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Nursing Home Whistleblower Cases

If you have evidence that a nursing home or long-term care facility is providing grossly negligent care, overbilling, or engaging in other fraudulent practices, you can bring a whistleblower lawsuit and get a percentage of any money awarded in the case. Whistleblower plaintiffs in these cases are usually employees at the nursing home, but anyone with direct knowledge of fraud or neglect at the facility can potentially bring a case.

Nursing Home Liability Under the False Claims Act

Under a federal law called the False Claims Act (FCA), companies that receive money from the federal government can be subject to civil liability if they obtain that federal money through fraud or false pretenses. The FCA authorizes private citizens with knowledge of fraud to come forward and act as whistleblowers. FCA whistleblowers can become civil plaintiffs and file suit on behalf of the federal government. If the FCA lawsuit is successful, the private whistleblower plaintiff gets to keep up to 30% of whatever money is awarded.

Nursing homes and other elder care facilities receive a significant amount of their revenues from the federal government through Medicaid reimbursement. This means that nursing homes can be liable under the FCA if a whistleblower plaintiff can show that the facility received Medicaid funds improperly. If the whistleblower’s lawsuit is successful, he or she can recover money on behalf of the government and keep up to 30%.

Nursing homes can be held liable under the FCA for receiving Medicaid reimbursement (or other federal government funding) when the nursing home was not legally entitled to receive the funds. There are basically 2 categories of nursing home liability under the FCA: (1) fraudulent billing; and (2) inadequate care.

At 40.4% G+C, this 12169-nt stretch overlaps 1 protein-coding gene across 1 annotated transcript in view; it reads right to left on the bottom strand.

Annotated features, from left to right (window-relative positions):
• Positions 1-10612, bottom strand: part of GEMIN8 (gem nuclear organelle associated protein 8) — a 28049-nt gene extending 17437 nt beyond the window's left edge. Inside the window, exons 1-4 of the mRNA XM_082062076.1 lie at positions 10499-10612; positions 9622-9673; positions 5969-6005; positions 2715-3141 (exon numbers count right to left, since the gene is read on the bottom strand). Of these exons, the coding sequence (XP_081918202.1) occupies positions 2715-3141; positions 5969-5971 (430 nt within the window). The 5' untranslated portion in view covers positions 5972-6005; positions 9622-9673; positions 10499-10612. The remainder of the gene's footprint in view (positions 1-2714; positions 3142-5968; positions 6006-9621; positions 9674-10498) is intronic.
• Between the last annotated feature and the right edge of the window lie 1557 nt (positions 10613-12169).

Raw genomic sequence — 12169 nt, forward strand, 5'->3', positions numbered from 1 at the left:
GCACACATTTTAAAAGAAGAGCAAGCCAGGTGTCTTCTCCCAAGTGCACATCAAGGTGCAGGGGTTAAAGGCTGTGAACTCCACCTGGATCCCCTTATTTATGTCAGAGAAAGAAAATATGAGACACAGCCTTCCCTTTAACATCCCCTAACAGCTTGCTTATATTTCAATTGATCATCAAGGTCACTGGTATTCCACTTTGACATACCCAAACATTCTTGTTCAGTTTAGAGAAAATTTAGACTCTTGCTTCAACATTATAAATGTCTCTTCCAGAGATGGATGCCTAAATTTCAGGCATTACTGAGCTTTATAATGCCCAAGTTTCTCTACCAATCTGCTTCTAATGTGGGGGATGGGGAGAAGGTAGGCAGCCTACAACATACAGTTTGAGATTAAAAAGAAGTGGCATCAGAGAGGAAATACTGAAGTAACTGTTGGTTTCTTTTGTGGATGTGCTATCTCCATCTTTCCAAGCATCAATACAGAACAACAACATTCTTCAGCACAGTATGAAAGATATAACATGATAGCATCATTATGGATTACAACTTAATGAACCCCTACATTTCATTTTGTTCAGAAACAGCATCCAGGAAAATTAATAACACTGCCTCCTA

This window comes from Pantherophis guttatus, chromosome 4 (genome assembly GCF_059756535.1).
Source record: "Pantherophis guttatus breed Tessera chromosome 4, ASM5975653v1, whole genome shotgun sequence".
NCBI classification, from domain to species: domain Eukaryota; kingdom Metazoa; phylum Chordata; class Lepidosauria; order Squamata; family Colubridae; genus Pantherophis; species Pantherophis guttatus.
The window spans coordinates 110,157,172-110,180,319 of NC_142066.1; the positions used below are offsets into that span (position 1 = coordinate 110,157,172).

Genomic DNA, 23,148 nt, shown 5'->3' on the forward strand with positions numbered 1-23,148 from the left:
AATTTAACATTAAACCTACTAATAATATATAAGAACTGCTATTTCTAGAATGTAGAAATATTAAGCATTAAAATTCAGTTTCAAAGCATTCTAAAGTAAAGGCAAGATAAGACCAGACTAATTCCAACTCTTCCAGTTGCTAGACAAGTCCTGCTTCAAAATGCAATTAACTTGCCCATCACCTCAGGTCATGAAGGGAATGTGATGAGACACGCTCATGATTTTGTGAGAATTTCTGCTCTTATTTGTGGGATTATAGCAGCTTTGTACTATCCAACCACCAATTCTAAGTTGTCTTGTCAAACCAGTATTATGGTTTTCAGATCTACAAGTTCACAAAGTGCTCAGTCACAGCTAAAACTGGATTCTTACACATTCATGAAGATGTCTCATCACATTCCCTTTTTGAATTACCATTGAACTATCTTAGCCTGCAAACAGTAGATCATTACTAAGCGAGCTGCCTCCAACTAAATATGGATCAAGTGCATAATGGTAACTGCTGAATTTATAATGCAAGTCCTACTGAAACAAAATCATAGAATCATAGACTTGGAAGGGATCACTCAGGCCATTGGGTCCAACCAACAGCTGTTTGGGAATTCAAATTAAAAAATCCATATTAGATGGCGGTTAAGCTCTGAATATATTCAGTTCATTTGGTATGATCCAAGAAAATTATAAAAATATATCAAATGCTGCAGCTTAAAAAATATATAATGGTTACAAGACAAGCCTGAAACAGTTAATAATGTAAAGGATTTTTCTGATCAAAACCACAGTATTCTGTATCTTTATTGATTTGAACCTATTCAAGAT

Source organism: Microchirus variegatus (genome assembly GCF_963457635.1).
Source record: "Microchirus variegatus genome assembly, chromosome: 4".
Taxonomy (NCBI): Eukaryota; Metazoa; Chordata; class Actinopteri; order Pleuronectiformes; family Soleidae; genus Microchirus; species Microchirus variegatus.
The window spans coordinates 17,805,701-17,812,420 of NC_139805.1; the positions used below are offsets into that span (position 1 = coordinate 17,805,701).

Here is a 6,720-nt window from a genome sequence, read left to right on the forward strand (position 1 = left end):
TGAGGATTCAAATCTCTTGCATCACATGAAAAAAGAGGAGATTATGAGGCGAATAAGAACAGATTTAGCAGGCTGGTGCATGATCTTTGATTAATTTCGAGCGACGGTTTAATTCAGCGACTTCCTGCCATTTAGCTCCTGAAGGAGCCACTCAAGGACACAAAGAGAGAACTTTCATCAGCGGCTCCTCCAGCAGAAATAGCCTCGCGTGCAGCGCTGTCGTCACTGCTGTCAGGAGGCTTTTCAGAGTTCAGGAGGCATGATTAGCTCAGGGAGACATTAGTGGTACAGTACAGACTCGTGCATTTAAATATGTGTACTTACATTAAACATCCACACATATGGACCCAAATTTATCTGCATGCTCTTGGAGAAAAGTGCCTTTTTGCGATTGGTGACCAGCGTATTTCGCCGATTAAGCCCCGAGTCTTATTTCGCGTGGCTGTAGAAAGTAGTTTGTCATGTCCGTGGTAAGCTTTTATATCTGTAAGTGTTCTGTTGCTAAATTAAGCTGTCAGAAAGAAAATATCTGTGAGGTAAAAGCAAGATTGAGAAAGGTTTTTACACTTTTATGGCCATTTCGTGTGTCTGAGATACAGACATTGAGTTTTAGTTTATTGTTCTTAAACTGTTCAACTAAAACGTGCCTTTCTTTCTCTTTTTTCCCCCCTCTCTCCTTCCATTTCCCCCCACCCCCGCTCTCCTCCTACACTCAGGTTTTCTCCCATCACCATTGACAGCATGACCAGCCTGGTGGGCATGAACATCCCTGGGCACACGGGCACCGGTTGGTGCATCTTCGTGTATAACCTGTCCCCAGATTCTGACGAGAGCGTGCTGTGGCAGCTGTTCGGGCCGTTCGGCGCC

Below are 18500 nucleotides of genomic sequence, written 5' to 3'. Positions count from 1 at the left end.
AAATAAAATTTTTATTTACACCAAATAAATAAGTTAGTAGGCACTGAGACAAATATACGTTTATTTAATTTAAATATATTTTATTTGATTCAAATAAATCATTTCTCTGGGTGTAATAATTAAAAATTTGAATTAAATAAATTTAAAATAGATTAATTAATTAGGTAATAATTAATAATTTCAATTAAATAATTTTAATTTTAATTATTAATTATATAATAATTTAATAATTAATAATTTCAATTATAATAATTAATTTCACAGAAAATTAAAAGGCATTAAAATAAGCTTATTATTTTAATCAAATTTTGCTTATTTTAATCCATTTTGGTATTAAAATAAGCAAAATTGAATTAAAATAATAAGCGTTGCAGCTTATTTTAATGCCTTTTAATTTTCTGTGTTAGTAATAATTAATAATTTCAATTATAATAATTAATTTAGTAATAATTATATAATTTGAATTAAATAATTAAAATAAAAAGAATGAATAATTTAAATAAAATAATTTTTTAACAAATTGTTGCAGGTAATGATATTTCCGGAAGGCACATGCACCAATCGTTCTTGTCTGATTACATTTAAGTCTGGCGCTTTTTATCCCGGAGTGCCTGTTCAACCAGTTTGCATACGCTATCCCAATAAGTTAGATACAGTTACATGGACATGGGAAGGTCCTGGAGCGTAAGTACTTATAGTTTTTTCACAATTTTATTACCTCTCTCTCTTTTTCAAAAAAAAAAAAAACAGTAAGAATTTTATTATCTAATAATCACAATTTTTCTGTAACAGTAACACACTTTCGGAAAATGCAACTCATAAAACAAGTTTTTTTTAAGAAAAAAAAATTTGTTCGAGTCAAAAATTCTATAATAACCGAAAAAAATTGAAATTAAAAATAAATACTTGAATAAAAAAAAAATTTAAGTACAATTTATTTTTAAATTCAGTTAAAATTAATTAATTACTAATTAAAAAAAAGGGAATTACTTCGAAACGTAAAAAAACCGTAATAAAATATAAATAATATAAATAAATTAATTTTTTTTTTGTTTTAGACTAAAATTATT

(1) Fraudulent Billing

Nursing homes can be sued under the FCA if they knowingly engage in fraudulent billing practices to receive Medicaid reimbursement. Fraudulent billing by nursing homes involves any deliberate scheme to obtain reimbursement that the facility is not legally entitled to through deception or false pretenses.

Nursing home billing fraud can come in many varieties and circumstances. Below are some of the more common fraudulent billing schemes at nursing homes:

  • Upcoding: Upcoding is very common billing scheme in which the nursing home basically overcharges for services or treatment actually rendered. Typically, what happens is the facility provides a service or treatment to a patient and when they bill Medicaid for it they use a billing code for a different, more expense procedure or treatment. EXAMPLE: doctors have 15-minute medication consults with a patients which are billable to Medicaid at $250 but the facility regularly bills Medicaid for 30 minute consultations at $500.
  • RUG: another common type of billing fraud is where a nursing home improperly classifies a patient in the highest Resource Utilization Group (RUG) to increase the level of reimbursement the facility gets for treatment.
  • Medically Unnecessary Treatment: another very common way nursing homes defraud Medicare and Medicaid is by performing services or treatments on patients that are not medically necessary. This is done to increase revenues.
  • Phantom Billing: in some cases nursing homes bill Medicare and Medicaid for patient treatments or services that were never actually provided to the patient.
  • Kickbacks: another type of fraudulent nursing home practice involves providing or receiving illegal kickbacks in exchange for patient referrals or other types of medical decisions.